Well, came to learn her parish, with a strong RCIA program, never used the Lenten cycle of readings in which the parable is contained, because they always defaulted to the Year A,
Because ... scrutinies.
And now I realize if she never heard it in late summer, it would have been because, at the (at most 4 times,) it might have come up since she was old enough to understand, (with three years passing in between hearings, mind you,) I know for near certainty that none of those parish priests ever read the long form of anything, especially not in warm weather.

Now this past week I heard something that took me aback, and frankly, with all the licit options made available to celebrants and associates, and sanctioned shortcuts, I've no doubt the man in question thought he was doing anything wrong.
But the deacon simply stopped short after the Beatitudes and left out the... what shall we call them? the "Woes"? the "Damnabilities"?
But woe to you who are rich,for you have received your consolation.

But woe to you who are filled now,for you will be hungry.

Woe to you who laugh now,for you will grieve and weep.

Woe to you when all speak well of you,for their ancestors treated the false prophets in this way.
Yeah, who wants to hear that...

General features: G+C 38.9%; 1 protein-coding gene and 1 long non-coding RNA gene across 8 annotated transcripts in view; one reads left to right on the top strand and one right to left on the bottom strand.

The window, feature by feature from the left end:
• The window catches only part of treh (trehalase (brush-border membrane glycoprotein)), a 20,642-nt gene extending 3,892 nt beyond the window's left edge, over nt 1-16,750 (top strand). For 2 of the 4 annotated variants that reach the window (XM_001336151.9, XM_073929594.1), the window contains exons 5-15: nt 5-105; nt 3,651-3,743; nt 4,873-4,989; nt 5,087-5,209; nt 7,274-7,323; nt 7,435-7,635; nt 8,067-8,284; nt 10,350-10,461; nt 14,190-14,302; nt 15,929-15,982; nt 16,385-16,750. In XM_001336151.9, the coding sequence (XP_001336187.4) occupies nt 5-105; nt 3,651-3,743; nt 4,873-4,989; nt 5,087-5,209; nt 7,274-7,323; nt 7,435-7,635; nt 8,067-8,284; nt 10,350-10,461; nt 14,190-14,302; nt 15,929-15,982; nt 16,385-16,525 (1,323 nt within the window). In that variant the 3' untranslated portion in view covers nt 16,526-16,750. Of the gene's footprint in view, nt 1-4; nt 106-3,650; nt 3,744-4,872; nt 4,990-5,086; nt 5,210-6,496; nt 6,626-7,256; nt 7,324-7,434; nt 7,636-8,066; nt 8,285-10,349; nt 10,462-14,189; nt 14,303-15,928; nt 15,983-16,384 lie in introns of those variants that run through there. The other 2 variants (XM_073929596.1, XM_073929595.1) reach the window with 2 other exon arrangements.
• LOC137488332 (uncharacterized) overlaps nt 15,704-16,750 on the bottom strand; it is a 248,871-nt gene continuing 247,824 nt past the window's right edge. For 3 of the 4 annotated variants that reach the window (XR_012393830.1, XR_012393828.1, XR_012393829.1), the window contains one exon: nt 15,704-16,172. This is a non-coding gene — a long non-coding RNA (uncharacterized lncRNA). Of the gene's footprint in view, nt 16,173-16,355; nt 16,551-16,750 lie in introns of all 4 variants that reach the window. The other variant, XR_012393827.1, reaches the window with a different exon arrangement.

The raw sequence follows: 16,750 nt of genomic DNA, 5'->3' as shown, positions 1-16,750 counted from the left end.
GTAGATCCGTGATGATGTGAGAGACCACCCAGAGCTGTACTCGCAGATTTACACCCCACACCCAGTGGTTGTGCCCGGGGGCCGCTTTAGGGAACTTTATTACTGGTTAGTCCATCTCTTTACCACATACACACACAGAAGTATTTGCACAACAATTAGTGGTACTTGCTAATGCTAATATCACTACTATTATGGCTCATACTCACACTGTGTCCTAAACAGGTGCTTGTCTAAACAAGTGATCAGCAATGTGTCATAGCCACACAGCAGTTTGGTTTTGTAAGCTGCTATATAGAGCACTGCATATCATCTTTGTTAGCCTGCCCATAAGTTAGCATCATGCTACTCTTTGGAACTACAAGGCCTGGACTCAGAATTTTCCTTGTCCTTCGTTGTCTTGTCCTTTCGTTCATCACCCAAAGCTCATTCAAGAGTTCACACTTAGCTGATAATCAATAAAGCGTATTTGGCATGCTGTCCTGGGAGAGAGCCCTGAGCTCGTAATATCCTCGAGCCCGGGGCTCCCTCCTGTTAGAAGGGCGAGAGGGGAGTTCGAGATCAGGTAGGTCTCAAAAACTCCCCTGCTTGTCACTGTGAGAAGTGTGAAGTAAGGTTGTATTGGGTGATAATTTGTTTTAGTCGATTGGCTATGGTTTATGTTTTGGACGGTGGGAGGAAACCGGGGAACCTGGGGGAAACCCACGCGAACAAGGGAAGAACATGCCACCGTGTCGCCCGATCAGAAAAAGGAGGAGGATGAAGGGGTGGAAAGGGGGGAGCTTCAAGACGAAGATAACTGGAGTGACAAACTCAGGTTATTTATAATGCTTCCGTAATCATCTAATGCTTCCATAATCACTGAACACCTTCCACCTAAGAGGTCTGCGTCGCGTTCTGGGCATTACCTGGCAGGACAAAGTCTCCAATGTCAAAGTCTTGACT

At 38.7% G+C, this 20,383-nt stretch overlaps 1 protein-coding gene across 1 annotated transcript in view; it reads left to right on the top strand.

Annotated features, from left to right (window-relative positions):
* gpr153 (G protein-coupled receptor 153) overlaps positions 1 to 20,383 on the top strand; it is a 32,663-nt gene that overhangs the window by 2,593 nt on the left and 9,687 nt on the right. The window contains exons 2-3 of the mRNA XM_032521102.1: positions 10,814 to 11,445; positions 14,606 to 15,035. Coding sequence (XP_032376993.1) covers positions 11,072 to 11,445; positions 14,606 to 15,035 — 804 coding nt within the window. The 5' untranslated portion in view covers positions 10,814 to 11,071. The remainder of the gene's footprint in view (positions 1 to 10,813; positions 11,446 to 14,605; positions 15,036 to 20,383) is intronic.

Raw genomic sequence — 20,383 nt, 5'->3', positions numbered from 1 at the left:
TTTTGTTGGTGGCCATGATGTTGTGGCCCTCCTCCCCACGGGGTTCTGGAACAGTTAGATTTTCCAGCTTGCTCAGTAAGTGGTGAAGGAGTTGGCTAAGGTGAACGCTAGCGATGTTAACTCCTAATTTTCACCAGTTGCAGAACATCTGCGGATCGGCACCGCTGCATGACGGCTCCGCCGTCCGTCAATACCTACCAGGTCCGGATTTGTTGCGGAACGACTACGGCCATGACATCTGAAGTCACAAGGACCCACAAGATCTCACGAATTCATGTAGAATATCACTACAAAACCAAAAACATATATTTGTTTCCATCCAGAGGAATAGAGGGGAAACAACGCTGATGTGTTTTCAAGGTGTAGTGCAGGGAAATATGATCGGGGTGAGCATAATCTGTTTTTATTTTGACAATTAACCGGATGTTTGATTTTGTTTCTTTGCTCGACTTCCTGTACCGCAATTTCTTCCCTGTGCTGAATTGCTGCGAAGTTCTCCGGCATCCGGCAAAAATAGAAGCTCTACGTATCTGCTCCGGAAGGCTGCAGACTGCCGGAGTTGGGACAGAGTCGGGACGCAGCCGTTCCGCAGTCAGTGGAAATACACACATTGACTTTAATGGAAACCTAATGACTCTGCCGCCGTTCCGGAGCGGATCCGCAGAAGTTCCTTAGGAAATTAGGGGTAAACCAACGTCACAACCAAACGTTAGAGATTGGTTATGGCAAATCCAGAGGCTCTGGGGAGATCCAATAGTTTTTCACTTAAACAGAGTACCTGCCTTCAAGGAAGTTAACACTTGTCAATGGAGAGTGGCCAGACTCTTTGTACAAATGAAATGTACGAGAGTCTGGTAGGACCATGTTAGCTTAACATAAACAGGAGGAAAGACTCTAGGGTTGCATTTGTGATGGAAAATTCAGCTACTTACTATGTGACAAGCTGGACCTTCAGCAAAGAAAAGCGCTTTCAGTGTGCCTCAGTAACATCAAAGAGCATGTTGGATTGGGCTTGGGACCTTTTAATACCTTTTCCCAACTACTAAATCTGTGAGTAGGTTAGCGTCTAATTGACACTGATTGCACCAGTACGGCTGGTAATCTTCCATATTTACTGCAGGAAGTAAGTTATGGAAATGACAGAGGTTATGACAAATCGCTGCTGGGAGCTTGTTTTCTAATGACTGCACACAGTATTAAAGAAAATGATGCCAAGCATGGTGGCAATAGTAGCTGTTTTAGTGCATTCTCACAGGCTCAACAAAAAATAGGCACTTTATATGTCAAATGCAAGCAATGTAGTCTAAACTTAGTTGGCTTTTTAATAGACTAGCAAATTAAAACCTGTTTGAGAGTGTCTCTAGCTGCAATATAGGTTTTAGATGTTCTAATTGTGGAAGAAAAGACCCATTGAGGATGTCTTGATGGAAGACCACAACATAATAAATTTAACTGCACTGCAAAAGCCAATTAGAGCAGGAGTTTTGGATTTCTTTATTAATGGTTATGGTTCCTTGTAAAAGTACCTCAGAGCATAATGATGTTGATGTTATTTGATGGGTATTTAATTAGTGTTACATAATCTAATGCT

Deplorable and Deplorabler

Poor Fr. Fox.
For saying that a Catholic can, in good conscience, vote for either the lesser of two evils or abstain from voting, he is ripped by a crazy woman, (who makes her choice quite clear.)

evShe uses a tactic I am seeing more and more, not just from crazy commenters, and careless on-the-fly bloggers and conversationalists at parties, but from actual "journalists," and that is to repeat over and over the accusation that ones target has said something "amounting" to something deplorable, but steadfastly refusing to supply actual quotes, even out of context.
The tactic is used by both sides, of course, the Trumpite right winger against Fr Fox, the liberal Twitter over-lord against a Breitbart gadfly.
Too much reading of Jane Austen, and her free indirect speech!
All I need to do is vaguely describe what I want people to think you said, and damn you for my words, I needn't actually quote you and be honest about it.

You'd think Catholics especially would balk at such dishonesty deception, lies, this method having been used against the Church for.... well, forever.
(Soon to be saint,) Fulton Sheen, anyone?
“There are not one hundred people in the United States who hate The Catholic Church, but there are millions who hate what they wrongly perceive the Catholic Church to be.”